The increase in prosperity and expanding middle class in the developing world drives growing use of energy within buildings.
In the ET scenario, energy used in buildings grows (1.5% p.a.) more strongly than in industry or transport, with its share of overall energy consumption edging up to around a third by 2040.
This growth is driven entirely by developing economies, where improving wealth and living standards allows people to live and work in greater comfort.
Energy growth in much of the developed world and CIS essentially flat-lines as increasing activity is offset by efficiency gains.
The vast majority of the growth in energy used in buildings over the Outlook is provided by electricity, reflecting greater use of lighting and electrical appliances and the increasing demand for space cooling in much of the developing world (Asia, Africa and the Middle East) as living standards increase.
There is also small increase in gas consumption, which gains share from both coal and oil in space heating and cooking.
In the ET scenario, the growth of energy used in both industry and buildings slows relative to the past, as gains in energy efficiency accelerate. The ‘Lower-carbon industry and buildings’ (LCIB) scenario considers an even more marked slowing in energy:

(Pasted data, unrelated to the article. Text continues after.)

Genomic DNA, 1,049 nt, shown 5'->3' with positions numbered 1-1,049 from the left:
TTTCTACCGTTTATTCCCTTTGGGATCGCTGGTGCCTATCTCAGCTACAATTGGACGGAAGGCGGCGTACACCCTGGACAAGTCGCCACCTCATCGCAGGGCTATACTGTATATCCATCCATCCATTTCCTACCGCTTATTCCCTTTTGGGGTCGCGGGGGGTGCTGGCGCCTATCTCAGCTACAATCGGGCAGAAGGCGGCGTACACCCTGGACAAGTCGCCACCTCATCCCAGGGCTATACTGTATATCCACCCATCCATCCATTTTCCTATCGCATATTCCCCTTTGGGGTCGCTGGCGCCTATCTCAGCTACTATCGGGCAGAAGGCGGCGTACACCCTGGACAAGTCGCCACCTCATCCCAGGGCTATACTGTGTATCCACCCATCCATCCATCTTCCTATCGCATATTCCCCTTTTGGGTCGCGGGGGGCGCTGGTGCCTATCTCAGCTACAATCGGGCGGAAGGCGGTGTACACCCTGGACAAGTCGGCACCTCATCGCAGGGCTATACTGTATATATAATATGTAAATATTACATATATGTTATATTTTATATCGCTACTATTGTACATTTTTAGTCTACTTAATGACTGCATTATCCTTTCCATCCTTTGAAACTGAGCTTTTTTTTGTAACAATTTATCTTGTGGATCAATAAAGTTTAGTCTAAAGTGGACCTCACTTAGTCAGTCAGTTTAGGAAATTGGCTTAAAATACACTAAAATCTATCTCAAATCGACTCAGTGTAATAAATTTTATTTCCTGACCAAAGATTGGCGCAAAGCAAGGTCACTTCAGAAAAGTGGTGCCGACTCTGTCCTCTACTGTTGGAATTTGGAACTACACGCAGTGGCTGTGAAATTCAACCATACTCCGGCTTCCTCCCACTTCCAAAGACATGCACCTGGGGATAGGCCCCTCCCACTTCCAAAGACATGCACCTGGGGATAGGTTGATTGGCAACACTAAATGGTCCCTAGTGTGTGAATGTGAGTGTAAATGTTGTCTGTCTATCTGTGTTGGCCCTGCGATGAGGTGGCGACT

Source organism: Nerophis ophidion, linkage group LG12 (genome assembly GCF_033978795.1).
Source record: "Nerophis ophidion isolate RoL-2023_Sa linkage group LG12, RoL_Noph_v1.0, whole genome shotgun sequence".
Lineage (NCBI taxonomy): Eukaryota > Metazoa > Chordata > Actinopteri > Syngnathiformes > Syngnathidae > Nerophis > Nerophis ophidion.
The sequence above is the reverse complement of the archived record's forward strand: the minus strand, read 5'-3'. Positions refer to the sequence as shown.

Energy use in industry and buildings increases by only 0.3% p.a. in the LCIB scenario, compared with 1.0% p.a. in the ET scenario and 1.8% p.a. over the past 20 years.
In addition, a rise in carbon prices in line with that assumed in the Lower-carbon power scenario (pp 58-61) prompts a shift in the fuel mix, particularly in industry, away from coal towards gas and power and increases the use of carbon capture use and storage (CCUS) in the industrial sector.
In the LCIB scenario, CO2 emissions from industry and buildings scenario fall by 15% (3.9 Gt by 2040), compared with an increase of 6% (1.7 Gt) in the ET scenario.
The majority of these reductions relative to the ET scenario are concentrated in the industrial sector. These gains are driven by the accelerated efficiency gains and the increase use of CCUS which, in the industrial sector, reaches around 2 Gt by 2040. The reduced demand for new materials and products associated with the increased adoption of circular economy activities also adds to carbon savings in industry.
The reduction in carbon emissions from buildings are more limited, and all stem from the efficiency measures applied to retrofitting existing buildings and tighter efficiency regulations for new buildings and appliances.
The contribution of fuel switching to the fall in carbon emissions is relatively small in both sectors. This partly stems from the difficulty of switching fuels for some activities, especially high-temperature processes in industry. It also reflects that the benefits of switching from existing fuels into electricity are mitigated without a significant decarbonization of the power sector.